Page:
Pricing resources and pollutants in financial terms provides the most suitable weighting factor to identify the relative significance of a range of impacts. A company's environmental external costs can be compared with financial performance measures such as revenue (see Impact Ratio below).
Environmental impacts/key performance indicators
Environmental KPIs are quantifiable metrics that reflect the environmental performance of a business. Trucost measures over 700 environmental impacts and identifies which are most relevant to business activities in 464 sectors. Depending on the nature of operations, impacts can include greenhouse gas emissions; water abstraction; waste generation; Volatile Organic Compounds (VOCs); heavy metals such as mercury and lead; and other emissions such as nitrogen oxides (NOx), sulphur oxides (SOx) and particulate matter.
Businesses can measure environmental KPIs to identify significant areas to address; assess progress against targets to reduce impacts or improve resource efficiency; and monitor environmental performance against sector peers.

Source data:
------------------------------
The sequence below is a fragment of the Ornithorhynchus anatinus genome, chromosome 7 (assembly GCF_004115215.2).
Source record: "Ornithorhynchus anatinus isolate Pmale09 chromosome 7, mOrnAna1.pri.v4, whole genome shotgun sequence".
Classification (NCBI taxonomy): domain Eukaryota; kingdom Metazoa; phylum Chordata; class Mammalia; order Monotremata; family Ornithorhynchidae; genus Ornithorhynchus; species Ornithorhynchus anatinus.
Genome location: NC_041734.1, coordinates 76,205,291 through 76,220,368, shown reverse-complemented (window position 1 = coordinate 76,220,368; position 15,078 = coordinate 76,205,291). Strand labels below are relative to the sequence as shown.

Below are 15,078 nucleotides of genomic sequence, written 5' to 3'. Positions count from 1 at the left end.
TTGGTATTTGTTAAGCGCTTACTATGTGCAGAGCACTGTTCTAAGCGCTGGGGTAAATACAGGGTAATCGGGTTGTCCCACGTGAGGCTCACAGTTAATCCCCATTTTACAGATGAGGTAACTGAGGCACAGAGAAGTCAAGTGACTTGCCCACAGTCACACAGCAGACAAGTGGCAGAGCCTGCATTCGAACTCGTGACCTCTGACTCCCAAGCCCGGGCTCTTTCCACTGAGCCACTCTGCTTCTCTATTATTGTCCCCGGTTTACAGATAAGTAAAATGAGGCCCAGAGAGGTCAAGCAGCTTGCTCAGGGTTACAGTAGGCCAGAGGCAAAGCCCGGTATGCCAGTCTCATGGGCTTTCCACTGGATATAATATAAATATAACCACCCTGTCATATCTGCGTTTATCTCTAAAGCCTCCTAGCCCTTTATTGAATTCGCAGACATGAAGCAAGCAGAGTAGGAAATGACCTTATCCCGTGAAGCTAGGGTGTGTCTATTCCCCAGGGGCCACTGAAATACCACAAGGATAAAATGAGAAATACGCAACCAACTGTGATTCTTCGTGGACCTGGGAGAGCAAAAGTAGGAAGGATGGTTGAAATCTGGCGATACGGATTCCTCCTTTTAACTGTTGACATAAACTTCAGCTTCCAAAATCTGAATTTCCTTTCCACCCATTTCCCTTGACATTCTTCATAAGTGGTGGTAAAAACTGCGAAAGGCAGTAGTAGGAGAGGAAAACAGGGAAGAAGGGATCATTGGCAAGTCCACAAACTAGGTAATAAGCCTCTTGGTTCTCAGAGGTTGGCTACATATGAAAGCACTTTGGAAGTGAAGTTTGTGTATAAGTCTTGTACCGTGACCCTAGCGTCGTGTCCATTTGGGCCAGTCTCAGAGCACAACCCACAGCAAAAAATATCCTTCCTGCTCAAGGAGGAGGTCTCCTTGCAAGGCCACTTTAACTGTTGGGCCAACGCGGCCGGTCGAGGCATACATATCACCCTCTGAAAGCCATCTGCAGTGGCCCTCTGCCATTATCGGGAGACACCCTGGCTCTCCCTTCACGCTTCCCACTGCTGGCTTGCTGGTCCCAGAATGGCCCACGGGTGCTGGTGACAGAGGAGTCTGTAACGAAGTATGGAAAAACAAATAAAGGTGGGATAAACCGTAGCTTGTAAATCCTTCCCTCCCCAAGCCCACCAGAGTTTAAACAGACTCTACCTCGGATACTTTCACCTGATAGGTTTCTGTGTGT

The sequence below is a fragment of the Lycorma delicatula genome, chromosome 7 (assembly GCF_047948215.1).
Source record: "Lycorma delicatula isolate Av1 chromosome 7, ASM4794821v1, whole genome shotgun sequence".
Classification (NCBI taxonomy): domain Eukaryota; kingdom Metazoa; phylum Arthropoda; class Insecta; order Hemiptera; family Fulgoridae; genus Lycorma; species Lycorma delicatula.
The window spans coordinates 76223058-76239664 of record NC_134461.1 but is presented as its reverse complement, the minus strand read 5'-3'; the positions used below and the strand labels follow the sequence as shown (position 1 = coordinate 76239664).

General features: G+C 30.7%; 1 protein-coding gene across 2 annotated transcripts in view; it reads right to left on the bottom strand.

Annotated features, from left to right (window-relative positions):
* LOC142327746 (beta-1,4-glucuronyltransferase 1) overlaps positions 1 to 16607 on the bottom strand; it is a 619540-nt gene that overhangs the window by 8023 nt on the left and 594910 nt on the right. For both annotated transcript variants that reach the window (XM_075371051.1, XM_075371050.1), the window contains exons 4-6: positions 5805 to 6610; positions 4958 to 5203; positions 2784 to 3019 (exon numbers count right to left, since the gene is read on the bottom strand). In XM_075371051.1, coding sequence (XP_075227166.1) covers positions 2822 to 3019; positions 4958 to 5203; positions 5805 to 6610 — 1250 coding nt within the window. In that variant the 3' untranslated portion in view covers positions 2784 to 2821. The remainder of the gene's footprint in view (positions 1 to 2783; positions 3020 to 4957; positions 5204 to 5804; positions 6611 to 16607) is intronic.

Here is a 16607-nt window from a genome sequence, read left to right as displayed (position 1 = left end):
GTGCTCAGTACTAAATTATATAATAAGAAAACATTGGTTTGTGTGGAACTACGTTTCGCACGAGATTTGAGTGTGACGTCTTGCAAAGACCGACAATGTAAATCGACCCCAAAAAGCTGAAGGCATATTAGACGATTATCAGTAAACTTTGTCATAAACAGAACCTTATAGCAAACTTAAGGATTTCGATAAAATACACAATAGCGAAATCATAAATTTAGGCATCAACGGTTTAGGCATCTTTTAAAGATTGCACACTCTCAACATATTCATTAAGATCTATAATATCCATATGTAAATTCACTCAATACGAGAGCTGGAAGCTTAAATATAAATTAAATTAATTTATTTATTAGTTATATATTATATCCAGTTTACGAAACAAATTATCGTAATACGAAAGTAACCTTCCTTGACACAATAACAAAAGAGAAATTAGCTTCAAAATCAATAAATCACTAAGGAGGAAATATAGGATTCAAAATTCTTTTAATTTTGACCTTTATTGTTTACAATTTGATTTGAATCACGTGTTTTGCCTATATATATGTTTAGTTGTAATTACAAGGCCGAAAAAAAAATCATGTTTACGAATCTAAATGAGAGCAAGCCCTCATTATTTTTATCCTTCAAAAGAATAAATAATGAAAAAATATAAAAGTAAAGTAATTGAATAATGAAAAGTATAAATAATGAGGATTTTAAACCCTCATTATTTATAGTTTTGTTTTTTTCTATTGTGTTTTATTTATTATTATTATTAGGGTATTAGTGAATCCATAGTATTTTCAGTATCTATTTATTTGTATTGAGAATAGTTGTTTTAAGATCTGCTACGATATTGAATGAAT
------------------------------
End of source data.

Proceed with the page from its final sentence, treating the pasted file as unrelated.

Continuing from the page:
The Greenhouse Gas Protocol is led by the World Resources Institute (WRI) and the World Business Council for Sustainable Development (WBCSD). The initiative developed the The Greenhouse Gas Protocol: A Corporate Accounting and Reporting Standard (Corporate Standard), which was last revised in 2004. It categorises emissions in Scopes 1, 2 and 3 (see below). The GHG Protocol has built upon the Corporate Standard by developing additional guidance such as the Scope 3 Standard.
Global Warming Potential. Each greenhouse gas has a GWP measured as the ratio of heat trapped by one metric tonne of the gas to that of one tonne of CO2 over a specified time period.
The total environmental external costs of business activities (direct from operations and indirect from supply chains) divided by company revenue. This figure indicates how a company may be financially exposed to environmental costs under policy measures that implement the "polluter pays" principle. Impact ratios provide a useful metric to compare the overall environmental performance of companies, regardless of their sizes, sectors or geographies.
Indirect emissions from first-tier suppliers
Trucost measures direct greenhouse gases emitted from a company's operations, as well as upstream emissions that result from purchases of goods and services from direct (first-tier) suppliers. The most significant sources are typically purchased electricity (Scope 2 of the Greenhouse Gas Protocol) and employee business air travel (Scope 3 of the Greenhouse Gas Protocol).
Trucost's approach enables companies and investors to take account of emissions that are effectively outsourced. For a number of companies, indirect emissions from first-tier suppliers are greater than direct emissions.